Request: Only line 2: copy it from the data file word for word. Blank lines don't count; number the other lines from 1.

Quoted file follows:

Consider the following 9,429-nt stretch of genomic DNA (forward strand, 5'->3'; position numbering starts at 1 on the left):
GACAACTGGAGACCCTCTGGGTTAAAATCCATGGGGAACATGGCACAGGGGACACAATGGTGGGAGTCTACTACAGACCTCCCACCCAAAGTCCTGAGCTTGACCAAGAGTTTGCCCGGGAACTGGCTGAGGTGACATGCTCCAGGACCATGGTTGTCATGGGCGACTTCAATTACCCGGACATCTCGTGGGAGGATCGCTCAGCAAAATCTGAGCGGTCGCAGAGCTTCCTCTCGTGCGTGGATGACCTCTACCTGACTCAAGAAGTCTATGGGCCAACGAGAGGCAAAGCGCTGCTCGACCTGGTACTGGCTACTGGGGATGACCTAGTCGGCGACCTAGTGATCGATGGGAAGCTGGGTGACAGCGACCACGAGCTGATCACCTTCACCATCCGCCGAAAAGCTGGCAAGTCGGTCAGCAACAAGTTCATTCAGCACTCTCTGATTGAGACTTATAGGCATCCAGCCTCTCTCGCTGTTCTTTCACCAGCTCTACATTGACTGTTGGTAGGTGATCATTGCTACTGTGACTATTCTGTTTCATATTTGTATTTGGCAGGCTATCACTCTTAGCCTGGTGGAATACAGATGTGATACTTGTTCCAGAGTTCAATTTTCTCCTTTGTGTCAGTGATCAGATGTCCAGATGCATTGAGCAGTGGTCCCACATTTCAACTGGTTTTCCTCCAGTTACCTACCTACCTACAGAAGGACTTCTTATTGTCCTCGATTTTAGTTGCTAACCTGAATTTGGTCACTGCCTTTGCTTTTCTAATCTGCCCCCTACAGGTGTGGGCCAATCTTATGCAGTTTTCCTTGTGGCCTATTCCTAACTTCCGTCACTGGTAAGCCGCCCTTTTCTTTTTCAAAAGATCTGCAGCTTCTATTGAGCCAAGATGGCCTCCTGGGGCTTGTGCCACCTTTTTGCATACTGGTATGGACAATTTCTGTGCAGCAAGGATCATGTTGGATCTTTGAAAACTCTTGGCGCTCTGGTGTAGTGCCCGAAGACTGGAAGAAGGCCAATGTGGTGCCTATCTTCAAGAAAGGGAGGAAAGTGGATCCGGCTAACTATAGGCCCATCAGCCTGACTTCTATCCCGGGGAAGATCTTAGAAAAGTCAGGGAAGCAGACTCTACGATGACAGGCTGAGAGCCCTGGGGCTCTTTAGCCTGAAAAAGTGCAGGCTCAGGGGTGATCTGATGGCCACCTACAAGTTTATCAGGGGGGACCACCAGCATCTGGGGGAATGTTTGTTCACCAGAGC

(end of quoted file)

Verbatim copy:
GACAACTGGAGACCCTCTGGGTTAAAATCCATGGGGAACATGGCACAGGGGACACAATGGTGGGAGTCTACTACAGACCTCCCACCCAAAGTCCTGAGCTTGACCAAGAGTTTGCCCGGGAACTGGCTGAGGTGACATGCTCCAGGACCATGGTTGTCATGGGCGACTTCAATTACCCGGACATCTCGTGGGAGGATCGCTCAGCAAAATCTGAGCGGTCGCAGAGCTTCCTCTCGTGCGTGGATGACCTCTACCTGACTCAAGAAGTCTATGGGCCAACGAGAGGCAAAGCGCTGCTCGACCTGGTACTGGCTACTGGGGATGACCTAGTCGGCGACCTAGTGATCGATGGGAAGCTGGGTGACAGCGACCACGAGCTGATCACCTTCACCATCCGCCGAAAAGCTGGCAAGTCGGTCAGCAACAAGTTCATTCAGCACTCTCTGATTGAGACTTATAGGCATCCAGCCTCTCTCGCTGTTCTTTCACCAGCTCTACATTGACTGTTGGTAGGTGATCATTGCTACTGTGACTATTCTGTTTCATATTTGTATTTGGCAGGCTATCACTCTTAGCCTGGTGGAATACAGATGTGATACTTGTTCCAGAGTTCAATTTTCTCCTTTGTGTCAGTGATCAGATGTCCAGATGCATTGAGCAGTGGTCCCACATTTCAACTGGTTTTCCTCCAGTTACCTACCTACCTACAGAAGGACTTCTTATTGTCCTCGATTTTAGTTGCTAACCTGAATTTGGTCACTGCCTTTGCTTTTCTAATCTGCCCCCTACAGGTGTGGGCCAATCTTATGCAGTTTTCCTTGTGGCCTATTCCTAACTTCCGTCACTGGTAAGCCGCCCTTTTCTTTTTCAAAAGATCTGCAGCTTCTATTGAGCCAAGATGGCCTCCTGGGGCTTGTGCCACCTTTTTGCATACTGGTATGGACAATTTCTGTGCAGCAAGGATCATGTTGGATCTTTGAAAACTCTTGGCGCTCTGGTGTAGTGCCCGAAGACTGGAAGAAGGCCAATGTGGTGCCTATCTTCAAGAAAGGGAGGAAAGTGGATCCGGCTAACTATAGGCCCATCAGCCTGACTTCTATCCCGGGGAAGATCTTAGAAAAGTCAGGGAAGCAGACTCTACGATGACAGGCTGAGAGCCCTGGGGCTCTTTAGCCTGAAAAAGTGCAGGCTCAGGGGTGATCTGATGGCCACCTACAAGTTTATCAGGGGGGACCACCAGCATCTGGGGGAATGTTTGTTCACCAGAGC